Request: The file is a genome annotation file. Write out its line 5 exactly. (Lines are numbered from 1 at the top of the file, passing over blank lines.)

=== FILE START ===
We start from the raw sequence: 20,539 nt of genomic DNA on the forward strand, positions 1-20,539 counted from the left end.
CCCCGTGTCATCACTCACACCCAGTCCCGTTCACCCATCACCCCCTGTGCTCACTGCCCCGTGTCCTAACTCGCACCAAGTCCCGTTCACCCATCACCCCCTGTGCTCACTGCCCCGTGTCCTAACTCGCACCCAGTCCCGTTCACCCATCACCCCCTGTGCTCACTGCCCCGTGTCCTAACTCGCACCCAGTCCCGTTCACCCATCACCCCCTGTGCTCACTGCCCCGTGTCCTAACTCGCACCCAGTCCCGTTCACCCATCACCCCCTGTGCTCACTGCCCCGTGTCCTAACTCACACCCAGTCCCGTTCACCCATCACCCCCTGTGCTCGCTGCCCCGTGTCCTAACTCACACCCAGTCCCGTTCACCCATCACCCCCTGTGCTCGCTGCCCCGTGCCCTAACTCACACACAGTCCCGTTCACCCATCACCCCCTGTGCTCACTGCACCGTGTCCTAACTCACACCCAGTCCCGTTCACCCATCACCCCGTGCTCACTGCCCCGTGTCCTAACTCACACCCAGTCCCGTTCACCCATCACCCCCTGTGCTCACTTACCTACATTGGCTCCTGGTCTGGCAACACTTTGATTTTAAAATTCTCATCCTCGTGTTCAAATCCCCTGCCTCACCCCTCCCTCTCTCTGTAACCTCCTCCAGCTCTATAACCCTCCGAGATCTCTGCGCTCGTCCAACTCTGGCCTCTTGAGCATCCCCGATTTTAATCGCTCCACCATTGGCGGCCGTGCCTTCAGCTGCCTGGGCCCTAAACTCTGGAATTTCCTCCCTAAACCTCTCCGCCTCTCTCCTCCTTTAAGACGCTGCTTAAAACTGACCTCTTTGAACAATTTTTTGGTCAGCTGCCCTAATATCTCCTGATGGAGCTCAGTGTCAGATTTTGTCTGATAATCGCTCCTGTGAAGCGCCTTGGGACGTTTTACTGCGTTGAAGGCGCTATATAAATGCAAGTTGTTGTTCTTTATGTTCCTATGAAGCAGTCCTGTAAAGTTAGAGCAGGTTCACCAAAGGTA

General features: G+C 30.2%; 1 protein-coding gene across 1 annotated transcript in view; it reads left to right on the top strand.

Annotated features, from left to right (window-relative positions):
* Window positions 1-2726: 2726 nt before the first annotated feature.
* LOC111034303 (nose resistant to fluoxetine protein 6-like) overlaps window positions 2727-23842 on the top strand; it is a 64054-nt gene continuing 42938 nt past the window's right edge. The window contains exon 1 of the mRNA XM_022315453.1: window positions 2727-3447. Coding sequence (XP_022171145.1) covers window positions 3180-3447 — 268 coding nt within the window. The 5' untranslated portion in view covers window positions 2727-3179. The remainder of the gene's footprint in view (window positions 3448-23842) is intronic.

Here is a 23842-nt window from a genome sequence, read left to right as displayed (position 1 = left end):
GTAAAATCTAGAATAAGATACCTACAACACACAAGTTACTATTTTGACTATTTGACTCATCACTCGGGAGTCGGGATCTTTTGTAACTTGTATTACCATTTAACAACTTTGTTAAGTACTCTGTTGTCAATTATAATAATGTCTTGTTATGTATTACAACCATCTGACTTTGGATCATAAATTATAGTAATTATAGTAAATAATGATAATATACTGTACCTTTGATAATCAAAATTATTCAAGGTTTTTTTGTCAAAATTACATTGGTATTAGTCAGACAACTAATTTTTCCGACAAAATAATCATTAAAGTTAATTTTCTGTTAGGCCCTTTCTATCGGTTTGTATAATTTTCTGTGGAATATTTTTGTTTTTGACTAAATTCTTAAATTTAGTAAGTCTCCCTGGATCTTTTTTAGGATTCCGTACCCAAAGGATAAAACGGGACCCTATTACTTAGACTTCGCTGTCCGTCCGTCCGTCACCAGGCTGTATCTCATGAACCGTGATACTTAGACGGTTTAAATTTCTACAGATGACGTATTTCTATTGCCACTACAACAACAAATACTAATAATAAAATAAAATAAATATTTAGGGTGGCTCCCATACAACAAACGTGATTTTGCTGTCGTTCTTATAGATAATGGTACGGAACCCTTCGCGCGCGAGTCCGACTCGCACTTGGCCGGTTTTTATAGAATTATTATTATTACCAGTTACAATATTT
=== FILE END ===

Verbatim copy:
* Window positions 1-2726: 2726 nt before the first annotated feature.